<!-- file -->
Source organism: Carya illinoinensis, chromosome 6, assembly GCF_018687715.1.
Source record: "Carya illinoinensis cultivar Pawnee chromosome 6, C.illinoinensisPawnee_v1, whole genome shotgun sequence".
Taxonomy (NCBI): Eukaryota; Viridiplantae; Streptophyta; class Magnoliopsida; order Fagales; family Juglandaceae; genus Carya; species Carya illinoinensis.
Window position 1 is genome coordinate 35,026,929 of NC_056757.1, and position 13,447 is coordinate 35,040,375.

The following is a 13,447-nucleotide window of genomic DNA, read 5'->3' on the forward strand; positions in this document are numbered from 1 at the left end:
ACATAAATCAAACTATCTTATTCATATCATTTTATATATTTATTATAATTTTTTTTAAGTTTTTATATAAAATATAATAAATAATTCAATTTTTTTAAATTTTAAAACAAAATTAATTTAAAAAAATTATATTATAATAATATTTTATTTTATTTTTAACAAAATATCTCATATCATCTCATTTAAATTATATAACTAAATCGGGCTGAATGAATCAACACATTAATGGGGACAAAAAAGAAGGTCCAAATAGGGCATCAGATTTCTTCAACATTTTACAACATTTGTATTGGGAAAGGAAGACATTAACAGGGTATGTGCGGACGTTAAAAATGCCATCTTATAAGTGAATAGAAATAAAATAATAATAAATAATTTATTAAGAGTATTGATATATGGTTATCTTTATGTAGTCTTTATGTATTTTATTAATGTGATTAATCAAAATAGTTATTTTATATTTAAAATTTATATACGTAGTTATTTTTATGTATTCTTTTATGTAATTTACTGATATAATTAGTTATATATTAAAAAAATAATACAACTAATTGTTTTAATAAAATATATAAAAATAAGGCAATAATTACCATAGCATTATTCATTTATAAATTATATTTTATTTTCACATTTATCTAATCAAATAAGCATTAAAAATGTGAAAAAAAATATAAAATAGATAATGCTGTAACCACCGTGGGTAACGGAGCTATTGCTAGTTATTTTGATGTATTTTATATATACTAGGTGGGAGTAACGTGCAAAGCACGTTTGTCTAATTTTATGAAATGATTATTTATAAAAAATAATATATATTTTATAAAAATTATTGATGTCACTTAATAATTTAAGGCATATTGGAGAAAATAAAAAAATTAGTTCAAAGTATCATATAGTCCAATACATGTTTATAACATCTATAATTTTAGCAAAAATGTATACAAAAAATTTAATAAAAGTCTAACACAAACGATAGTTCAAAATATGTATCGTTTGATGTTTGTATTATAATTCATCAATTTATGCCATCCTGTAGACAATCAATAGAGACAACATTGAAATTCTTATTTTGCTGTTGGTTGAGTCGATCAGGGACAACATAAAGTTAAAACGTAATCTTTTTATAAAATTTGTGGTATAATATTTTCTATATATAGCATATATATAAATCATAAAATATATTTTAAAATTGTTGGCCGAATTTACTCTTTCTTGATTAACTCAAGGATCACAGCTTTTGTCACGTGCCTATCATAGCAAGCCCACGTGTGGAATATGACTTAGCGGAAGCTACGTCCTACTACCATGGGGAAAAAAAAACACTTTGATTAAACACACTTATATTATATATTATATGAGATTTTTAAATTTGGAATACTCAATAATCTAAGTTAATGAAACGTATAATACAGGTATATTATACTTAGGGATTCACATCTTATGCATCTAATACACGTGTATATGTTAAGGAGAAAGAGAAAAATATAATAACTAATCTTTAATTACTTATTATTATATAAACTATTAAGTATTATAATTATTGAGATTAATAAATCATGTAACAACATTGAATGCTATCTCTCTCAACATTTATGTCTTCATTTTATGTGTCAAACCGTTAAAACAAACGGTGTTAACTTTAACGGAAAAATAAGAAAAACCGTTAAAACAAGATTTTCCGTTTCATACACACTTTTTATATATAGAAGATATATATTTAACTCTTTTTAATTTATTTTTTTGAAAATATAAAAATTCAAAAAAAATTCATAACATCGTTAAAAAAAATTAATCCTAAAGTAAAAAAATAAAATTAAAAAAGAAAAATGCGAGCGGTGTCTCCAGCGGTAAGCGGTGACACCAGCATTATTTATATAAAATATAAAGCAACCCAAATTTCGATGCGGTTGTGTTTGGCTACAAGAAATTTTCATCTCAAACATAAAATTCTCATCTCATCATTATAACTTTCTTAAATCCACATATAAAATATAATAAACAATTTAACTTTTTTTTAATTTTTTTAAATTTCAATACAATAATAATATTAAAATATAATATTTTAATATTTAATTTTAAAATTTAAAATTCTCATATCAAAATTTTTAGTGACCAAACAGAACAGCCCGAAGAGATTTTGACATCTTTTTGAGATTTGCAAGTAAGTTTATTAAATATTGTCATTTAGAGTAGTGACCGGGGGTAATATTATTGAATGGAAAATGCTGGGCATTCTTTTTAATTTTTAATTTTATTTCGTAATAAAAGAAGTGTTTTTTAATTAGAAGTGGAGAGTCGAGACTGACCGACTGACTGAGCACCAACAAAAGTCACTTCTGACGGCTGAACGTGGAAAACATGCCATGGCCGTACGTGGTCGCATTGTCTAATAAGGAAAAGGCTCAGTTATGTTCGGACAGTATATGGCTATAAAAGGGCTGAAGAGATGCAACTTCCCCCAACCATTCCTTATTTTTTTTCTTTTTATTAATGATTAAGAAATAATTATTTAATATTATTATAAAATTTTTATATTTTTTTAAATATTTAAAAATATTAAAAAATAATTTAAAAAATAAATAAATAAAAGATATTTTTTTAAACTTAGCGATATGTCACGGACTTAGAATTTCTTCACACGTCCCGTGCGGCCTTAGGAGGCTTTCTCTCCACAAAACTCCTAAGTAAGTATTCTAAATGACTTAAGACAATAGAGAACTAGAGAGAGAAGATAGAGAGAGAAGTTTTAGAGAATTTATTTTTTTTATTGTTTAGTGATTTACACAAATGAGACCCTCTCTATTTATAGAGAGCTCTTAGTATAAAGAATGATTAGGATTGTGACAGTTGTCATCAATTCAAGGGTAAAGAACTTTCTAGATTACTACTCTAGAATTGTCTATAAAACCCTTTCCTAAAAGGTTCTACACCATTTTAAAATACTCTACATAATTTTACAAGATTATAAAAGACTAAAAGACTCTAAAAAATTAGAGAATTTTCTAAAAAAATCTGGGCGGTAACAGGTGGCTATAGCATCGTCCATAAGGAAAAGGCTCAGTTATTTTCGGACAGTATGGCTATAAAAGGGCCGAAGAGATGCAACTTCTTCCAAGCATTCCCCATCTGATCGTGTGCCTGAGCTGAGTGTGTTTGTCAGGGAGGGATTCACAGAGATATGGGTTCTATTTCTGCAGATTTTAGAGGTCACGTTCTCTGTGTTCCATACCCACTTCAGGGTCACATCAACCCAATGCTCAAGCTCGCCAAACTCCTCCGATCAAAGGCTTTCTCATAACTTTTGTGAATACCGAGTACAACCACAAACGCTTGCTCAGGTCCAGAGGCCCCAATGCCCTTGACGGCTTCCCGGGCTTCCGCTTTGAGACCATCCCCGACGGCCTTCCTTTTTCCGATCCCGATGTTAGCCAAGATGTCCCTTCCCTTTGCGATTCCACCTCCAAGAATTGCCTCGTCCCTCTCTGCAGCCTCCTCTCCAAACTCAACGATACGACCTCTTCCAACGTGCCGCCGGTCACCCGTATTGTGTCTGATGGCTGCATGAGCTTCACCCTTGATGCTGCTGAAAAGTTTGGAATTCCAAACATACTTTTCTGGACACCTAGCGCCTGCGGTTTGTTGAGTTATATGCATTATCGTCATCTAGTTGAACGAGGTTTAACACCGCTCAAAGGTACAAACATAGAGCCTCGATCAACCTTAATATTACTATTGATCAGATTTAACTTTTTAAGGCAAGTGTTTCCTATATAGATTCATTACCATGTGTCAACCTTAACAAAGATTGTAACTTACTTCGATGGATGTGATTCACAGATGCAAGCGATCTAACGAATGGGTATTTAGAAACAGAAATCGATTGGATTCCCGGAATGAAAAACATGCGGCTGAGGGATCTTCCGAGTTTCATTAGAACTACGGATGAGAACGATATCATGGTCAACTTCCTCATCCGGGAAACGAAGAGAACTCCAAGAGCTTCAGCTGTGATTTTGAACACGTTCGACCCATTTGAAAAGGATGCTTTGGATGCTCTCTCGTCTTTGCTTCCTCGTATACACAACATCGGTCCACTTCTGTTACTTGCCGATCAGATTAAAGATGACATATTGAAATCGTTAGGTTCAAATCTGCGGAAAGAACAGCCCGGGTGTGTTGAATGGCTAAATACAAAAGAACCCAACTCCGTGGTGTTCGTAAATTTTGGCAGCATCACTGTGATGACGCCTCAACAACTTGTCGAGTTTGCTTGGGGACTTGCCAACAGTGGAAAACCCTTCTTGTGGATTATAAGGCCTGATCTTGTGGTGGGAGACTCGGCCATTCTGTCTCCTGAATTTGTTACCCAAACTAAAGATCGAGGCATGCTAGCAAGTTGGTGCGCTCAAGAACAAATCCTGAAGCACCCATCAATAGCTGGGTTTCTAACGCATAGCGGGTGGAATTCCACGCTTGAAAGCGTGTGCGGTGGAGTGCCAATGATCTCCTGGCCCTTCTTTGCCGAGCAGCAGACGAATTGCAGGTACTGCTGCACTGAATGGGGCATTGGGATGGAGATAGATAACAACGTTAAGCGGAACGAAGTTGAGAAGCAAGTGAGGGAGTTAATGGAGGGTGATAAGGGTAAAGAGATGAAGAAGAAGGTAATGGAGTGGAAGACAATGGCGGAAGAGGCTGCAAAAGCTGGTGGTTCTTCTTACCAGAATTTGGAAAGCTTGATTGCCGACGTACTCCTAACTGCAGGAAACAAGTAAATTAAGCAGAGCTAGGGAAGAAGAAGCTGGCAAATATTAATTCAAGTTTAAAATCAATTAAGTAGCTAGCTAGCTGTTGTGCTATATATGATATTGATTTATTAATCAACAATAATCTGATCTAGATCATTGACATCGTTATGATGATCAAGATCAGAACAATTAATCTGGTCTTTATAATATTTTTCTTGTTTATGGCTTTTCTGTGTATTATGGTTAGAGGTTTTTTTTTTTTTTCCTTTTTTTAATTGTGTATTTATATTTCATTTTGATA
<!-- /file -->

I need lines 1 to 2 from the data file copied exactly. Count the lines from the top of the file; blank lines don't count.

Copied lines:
Source organism: Carya illinoinensis, chromosome 6, assembly GCF_018687715.1.
Source record: "Carya illinoinensis cultivar Pawnee chromosome 6, C.illinoinensisPawnee_v1, whole genome shotgun sequence".